Tuesday, November 23, 2010

Everything I Never Wanted To Be: a memoir of alcoholism and addiction, faith and family, hope and humor

"Everything I Never Wanted To Be: a memoir of alcoholism and addiction, faith and family, hope and humor" by Dina Kucera
218 pages
Published October 2010 by Dream of Things
Source: the publisher and TLC Book Tours

Dina Kucera is the granddaughter of an alcoholic, the daughter of and alcoholic and an addict and herself an alcoholic and addict.  Is it any wonder then that all three of Kucera's daughters also because addicts?  This is the true story of Kucera's family that also includes her husband and sometimes his twin, her mother who suffers from Parkinson's disease and her grandson who has cerebral palsy.


When I was first offered this book, I knew that if it were a work of fiction I would say that the author was trying to do too much.  But you literally cannot make some of this stuff up.  Like the fact that Kucera is a stand-up comic.  Can you even imagine someone who has had this kind of life finding anything to laugh about?  Kucera does bring some of that humor to the book but most of the time she is brutally honest.  She makes no excuses and does not try to back away from taking her share of the blame for what happened to her daughters.  When Kucera was married to her youngest daughter's father, she started to become a mean drunk who picked fights night after night.
"I would scream things like that all night.  I know now the damage it caused to all three of our girls.  I wish I could erase it, but I can't.  I was a lunatic.  The girls started getting into trouble, and I would stagger to their rooms and slur my warnings about how alcohol problems run in our family.  Of course, this didn't include me because I went to work every day and I waited until seven thirty to drink...And they didn't take my advice.  They were teenagers, and they were drinking and using drugs regularly - just like their parents."
It clearly breaks Kucera's heart to think of all that her daughters have suffered through, but it is the experiences of her youngest, Carly, that seem to have been the hardest for her to deal with.  Maybe because Carly started using drugs even younger than her sisters.  Maybe it was because Kucera had to face the fact that she had failed yet another daughter.  Maybe it was just because it had reached the point where it was all too much to bear.
"Carly is nineteen now and has not been to school since she was thirteen.  She has never worked or had a driver's license or had anything or done anything that other people do.  She didn't smoke pot in junior high school and progress to other drugs as she got older.  She smoked pot one day and it seems like she was smoking heroin the next.  There is a slang term for smoking heroin: Chasing the dragon.  That's when Carly began circling the drain.  And because she was so young, it unfolded in front of our eyes as we watched in horror."
The book hops back and forth in time, which could be confusing, and in tense, which didn't really work for me.  Kucera tells "stories" in the book and these are in italics which I didn't understand the need for.  But Kucera pulled me into her family's story and it is a story I will not soon forget.  I defy you to read this book without becoming emotional--horrified, weepy-eyed, and, in the end, hopeful.  Hopeful that this family, who have been through so much, are finally on the road to a happier life.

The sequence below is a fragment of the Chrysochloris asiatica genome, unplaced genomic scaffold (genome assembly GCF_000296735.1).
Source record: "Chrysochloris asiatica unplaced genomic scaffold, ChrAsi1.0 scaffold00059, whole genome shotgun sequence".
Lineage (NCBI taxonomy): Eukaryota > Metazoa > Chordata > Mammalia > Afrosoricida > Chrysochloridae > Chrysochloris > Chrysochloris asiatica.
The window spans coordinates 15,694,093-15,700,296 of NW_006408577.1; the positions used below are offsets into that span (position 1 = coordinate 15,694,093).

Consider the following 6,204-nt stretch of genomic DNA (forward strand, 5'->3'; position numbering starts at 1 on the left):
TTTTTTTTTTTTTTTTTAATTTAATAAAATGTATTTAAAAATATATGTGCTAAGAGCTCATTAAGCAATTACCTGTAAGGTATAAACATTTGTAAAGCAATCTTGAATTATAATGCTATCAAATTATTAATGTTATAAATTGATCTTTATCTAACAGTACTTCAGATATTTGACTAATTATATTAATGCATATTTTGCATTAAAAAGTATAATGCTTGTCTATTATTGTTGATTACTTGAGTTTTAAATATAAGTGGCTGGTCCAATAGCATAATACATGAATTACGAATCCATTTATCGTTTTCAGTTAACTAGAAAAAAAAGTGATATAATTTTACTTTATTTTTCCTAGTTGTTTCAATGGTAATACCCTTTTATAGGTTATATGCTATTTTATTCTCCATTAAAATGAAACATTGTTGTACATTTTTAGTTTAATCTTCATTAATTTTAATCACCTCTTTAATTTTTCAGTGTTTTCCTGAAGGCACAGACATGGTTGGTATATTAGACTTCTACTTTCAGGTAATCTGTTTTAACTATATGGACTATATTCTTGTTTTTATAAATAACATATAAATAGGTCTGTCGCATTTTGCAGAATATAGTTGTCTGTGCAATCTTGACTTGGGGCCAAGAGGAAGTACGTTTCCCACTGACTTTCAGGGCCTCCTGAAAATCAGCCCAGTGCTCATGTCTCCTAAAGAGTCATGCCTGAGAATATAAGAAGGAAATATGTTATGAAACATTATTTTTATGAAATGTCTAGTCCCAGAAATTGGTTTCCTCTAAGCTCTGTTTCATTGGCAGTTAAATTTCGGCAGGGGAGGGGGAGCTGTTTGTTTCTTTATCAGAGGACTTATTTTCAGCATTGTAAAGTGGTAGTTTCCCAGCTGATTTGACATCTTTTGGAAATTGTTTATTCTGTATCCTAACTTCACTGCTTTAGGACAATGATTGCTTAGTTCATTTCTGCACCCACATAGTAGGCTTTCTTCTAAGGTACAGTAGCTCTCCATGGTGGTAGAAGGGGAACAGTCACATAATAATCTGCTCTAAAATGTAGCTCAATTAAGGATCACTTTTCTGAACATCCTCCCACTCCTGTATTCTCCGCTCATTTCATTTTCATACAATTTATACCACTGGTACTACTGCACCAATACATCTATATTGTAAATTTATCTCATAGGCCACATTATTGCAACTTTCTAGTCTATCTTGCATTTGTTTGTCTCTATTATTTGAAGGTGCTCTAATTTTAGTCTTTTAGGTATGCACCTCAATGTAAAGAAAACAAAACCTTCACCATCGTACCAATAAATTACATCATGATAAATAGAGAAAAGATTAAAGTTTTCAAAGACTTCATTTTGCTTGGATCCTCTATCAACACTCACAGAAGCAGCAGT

To learn more about Kucera, visit her website, which including a reader's guide for book clubs and advice on what to do if you think your child is using drugs.  For a full listing of other reviews of this book, visit TLC Book Tours

11 comments:

  1. This book will be too much for me to read.

    ReplyDelete
  2. Oh wow, this sounds like a gut-wrenching book, and I honestly don't know if I could handle it. I liked your thoughtful analysis on it, but it sounds like it might be a tough read for me.

    ReplyDelete
  3. Sounds like a very heavy read....I enjoy memoirs, especially about dysfunctional families and addiction. I might have to give this one a try. Good review!!

    ReplyDelete
  4. Oh my, I don't think I could survive in an environment like that...

    It sounds horrific, to say the least.

    ReplyDelete
  5. I have this book coming up. It sounds like the writing could use a bit of tightening. I figured if the author could be a stand up comic after all that that her story must be pretty interesting.

    ReplyDelete
  6. You would need a sense of humor to survive all that. Oh my gosh, it pained me just to read the summary of all that despair.

    ReplyDelete
  7. It's that one line, "in the end, hopeful" that clinches this one for me.

    Thanks for being a part of the tour - this book truly sounds stranger than fiction.

    ReplyDelete
  8. This sounds like an emotional read. I'm never really shocked to see addiction become so entwined with multiple family members and generations.

    ReplyDelete
  9. Sounds so powerful, and like a very tough read!

    Happy Thanksgiving Lisa.

    ReplyDelete
  10. Thank you Lisa for the beautiful review! I hope your holidays are amazing! And thank you all the above people for taking time to comment:) Thanksgiving was amazing, so on to the next big thing! Santa and then I get a new grandson the beginning of January! All any house needs is a laptop, a flat screen and a baby. Bless you all everyday!:) Dina Kucera

    ReplyDelete
  11. I have read this book, and while a "heavy" read, it did not drag me down like some other memoirs I have read. I laughed out loud at some parts, at the same time feeling like I shouldn't be laughing... but I think it is the author's intent to having you laughing. Perhaps it's not too much to handle because of its hopefulness at the end. And also unlike other memoirs, this books seemed so authentic - like this was real life that happened to real people.

    ReplyDelete